While Chiang Mai volunteers and forestry services are battling ‘burning season’ once again, a group of Non-governmental Organisation (NGO) volunteers from Chiang Rai have come to aid in combating this year’s flames. The volunteers are from a group known as The Mirror Foundation and all of their funding comes from donations and fundraising.
From March 10th through March 21st, around 25 Mirror volunteers travelled the three and a half hour journey from Chiang Rai to Chiang Mai to help fight the forest fires that have been ravaging Chiang Mai’s vast countryside. While the Mirror team has had its own fires to fight in Chiang Rai, the team has generously travelled to assist the smaller Si Lanna National Park Protection Unit 7 on daily firefighting missions located in the Phrao District of Chiang Mai.
Mirror Foundation’s Thellie (Dave Root), a 55 year old Cambridge born organiser, said about their firefighting history, “It started locally. We’ve been unofficially fighting fires locally for a few years because our Chiang Rai base is surrounded by hills and every year there are fires in the area. So, we have to go out and fight the fires. We have started spreading out more as of last year by creating firebreaks, fighting fires and getting donations and equipment to more people in need.” Thellie has been volunteering with Mirror for more than 14 years.
The Mirror Foundation volunteers set up base in China Mai at Eden Garden Resort, a 3-star hotel near Sarasas Witaed Lanna school. The entrance of the hotel is outfitted with a vinyl sign welcoming firefighting volunteers and the lobby was converted into a makeshift command station.
Volunteers woke up each day at 7am, had breakfast in the lobby then were debriefed on the day’s firefighting plan. By 8am, the parking lot of the hotel transformed into what looked like a military outpost as volunteers packed their firefighting equipment and loaded up into the back of trucks.
The Mirror Foundation’s use of technology is its strength. Thellie said about the group’s use of tech, “The foundation is based on the use of technology.” The firefighting tech they utilise is something that Chiang Mai firefighters don’t have much access to and it is what makes the addition of The Mirror volunteers so important to Chiang Mai’s firefighting efforts. The Mirror team uses a cellphone application called AFIS (Advanced Fire Information System) to locate GPS coordinates of burning fires in the Chiang Mai region. The app gives the team a ‘hotspot’ that satellites have identified as possible fire activity. Small scouting teams then punch those GPS coordinates into Google Maps and then drive out to the ‘hotspot’ to determine the magnitude of the possible fires. Once the scouting team confirms that the fire is either containable or extinguishable, volunteers then get sent out to work.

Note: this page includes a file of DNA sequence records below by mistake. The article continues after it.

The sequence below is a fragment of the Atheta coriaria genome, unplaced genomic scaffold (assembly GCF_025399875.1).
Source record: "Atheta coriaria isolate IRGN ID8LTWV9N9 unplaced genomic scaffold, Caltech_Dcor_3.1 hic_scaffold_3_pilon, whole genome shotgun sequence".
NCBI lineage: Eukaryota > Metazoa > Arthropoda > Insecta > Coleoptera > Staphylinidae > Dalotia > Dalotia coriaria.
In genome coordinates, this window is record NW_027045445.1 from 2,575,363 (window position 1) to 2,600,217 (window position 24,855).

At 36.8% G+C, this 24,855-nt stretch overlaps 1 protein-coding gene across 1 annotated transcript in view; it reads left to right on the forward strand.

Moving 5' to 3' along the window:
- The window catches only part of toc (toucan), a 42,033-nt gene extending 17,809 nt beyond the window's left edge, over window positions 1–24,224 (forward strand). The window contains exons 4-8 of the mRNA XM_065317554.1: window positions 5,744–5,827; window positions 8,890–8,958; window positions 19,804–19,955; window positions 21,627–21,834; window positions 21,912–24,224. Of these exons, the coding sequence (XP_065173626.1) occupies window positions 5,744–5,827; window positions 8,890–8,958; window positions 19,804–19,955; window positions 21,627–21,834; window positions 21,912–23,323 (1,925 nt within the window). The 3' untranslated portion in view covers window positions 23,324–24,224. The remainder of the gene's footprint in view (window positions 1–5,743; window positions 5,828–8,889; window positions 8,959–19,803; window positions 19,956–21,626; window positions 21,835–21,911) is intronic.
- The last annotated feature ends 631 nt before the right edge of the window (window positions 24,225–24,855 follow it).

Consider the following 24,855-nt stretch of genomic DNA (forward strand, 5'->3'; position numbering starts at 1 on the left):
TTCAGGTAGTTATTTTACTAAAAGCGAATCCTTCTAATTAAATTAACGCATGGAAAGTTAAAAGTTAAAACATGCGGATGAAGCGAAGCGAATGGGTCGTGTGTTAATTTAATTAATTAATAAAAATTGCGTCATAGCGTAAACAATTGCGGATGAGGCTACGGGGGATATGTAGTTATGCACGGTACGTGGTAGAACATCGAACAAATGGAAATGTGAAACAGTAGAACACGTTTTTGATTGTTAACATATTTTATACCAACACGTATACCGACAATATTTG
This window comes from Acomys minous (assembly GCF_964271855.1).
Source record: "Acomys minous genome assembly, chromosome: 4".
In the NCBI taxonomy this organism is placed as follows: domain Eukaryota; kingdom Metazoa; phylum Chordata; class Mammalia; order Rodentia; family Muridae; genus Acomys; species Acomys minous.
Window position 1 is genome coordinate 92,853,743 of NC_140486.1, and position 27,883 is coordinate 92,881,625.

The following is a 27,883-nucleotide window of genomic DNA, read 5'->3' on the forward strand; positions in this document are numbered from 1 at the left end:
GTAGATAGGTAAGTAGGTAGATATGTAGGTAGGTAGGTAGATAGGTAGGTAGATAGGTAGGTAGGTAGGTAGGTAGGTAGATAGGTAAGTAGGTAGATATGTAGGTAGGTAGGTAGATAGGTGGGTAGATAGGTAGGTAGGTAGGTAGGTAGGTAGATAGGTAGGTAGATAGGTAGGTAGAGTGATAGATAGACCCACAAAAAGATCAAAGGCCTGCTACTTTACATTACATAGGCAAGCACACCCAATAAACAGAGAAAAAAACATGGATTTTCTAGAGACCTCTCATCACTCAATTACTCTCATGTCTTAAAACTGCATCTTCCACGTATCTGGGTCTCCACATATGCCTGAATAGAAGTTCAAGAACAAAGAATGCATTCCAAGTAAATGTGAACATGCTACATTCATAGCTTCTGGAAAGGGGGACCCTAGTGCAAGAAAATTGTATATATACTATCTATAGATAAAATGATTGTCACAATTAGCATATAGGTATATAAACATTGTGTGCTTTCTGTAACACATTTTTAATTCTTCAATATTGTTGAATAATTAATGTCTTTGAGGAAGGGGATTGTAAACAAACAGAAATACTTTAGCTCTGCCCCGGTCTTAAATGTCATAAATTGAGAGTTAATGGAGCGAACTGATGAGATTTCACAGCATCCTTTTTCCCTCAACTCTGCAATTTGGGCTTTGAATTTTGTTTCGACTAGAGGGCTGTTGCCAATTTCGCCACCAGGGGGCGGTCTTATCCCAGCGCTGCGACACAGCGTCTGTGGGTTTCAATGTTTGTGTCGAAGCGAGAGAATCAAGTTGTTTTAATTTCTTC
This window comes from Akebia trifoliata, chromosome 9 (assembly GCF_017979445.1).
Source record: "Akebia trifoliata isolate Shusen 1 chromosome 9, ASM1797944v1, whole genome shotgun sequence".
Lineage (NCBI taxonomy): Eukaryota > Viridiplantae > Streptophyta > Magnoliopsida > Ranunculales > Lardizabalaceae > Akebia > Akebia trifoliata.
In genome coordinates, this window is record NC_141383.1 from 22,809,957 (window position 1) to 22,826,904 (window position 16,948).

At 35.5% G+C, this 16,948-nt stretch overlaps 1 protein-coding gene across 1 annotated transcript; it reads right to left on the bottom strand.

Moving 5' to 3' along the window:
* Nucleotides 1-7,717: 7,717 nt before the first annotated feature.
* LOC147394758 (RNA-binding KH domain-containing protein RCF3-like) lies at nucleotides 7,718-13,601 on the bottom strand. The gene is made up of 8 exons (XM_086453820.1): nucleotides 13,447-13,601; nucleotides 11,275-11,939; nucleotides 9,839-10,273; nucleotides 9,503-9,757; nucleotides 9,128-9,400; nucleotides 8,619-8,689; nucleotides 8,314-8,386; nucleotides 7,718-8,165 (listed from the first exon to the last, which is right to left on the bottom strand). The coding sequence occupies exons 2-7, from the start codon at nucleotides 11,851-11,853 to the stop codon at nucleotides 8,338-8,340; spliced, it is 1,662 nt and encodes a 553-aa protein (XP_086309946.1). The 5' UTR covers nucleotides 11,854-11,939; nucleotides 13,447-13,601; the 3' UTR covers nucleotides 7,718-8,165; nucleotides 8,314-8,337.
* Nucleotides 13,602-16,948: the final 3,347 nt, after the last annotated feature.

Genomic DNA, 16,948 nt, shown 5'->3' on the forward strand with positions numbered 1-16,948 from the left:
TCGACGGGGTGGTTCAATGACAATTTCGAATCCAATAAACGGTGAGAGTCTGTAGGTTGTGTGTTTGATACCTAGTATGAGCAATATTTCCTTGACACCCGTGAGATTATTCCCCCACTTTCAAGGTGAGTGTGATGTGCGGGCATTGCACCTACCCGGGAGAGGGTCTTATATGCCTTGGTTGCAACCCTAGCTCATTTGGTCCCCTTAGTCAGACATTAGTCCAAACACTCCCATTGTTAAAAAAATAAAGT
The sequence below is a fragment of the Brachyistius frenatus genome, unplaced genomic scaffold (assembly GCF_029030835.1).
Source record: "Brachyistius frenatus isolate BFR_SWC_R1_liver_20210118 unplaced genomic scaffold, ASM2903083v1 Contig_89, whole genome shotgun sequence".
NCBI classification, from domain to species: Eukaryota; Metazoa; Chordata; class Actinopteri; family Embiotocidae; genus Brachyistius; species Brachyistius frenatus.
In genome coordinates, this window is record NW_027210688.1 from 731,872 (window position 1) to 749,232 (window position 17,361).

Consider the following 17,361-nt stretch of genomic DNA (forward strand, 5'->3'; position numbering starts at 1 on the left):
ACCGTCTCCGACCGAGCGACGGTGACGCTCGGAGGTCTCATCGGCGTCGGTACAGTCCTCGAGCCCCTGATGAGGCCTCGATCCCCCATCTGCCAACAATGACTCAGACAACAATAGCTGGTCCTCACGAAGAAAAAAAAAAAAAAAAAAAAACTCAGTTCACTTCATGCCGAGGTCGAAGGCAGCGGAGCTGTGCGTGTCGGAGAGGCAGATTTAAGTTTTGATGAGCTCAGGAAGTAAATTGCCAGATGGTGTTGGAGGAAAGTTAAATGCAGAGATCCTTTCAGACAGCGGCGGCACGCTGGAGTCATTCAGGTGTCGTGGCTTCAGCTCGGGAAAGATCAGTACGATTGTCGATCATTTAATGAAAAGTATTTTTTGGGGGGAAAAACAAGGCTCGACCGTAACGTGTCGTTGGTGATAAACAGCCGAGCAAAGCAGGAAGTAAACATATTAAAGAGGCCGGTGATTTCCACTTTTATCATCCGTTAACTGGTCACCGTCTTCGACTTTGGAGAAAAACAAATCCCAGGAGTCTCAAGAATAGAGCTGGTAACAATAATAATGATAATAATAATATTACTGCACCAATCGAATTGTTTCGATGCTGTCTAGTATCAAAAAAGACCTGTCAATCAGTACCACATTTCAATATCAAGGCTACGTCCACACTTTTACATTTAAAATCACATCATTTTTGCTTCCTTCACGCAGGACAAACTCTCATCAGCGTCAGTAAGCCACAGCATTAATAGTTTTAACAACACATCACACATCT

While arriving at hotspot locations, drones outfitted with cameras and thermal imaging are sent high into the sky to collect data on the fire. Once the drone returns, Mirror organisers set a firefighting game plan then inform the volunteers on their individual duties.
The goal of the team is safety. Team members use walkie-talkies to communicate and team leaders are outfitted with GPS trackers that record their unit’s every movement. Everyone is accounted for at all times. The team’s professional methods of working is outstanding.
After unloading and entering the forests, volunteers do last minute checks of their gear. Leaf blowers, chainsaws and pesticide backpack sprayers are the weapons of choice. The leaf blowers are used to create firebreaks, or, paths that are created in the leaves to stop the fires from spreading further. The chainsaws are used to cut burning logs and the backpack sprayers are repurposed to squirt water on the flames. Team members that aren’t equipped with tools are known as water-runners. Jugs filled with water are carried by the water-runners to refill the backpack sprayers. When the water jugs run dry, the runners fill up at local rivers and streams when possible. In most cases, fire-control rather than fire-prevention is the mission. Maintaining forest fires and stopping the spread of the fires is the most common tactic the team implements.
The combination of the tech-savvy Mirror volunteers and Chiang Mai’s knowledgeable firefighting team make for a great unification. Most fires are manageable by the firefighters and many are controlled by dusk. After dropping Chiang Mai firefighters back at their outpost the Mirror volunteers headed back to their hotel for a debriefing and a donated dinner. While the team rested from the day’s work, organisers began scanning and preparing for the next day’s fires.
The endless fires of the north will continue to rage and it is Thailand’s selfless volunteer firefighters who will maintain the fight. Unification of the fractured northern volunteer-groups has begun and The Mirror’s two weeks in Chiang Mai has demonstrated just how powerful unity can be. Beyond providing support, the Chiang Rai volunteers have shared valuable education with the people of Chiang Mai. “People need to be more informed,” said Thellie about the fires’ effects. “There are wider ramifications to burning such as the smoke and the health hazards to thousands if not millions of people their fires are causing.”
The Mirror Foundation plans to return to Chiang Mai next year to once again assist with the annual fires that will scorch the northern lands.
If you would like to donate to The Mirror Foundation, you can do so at http://www.mirror.or.th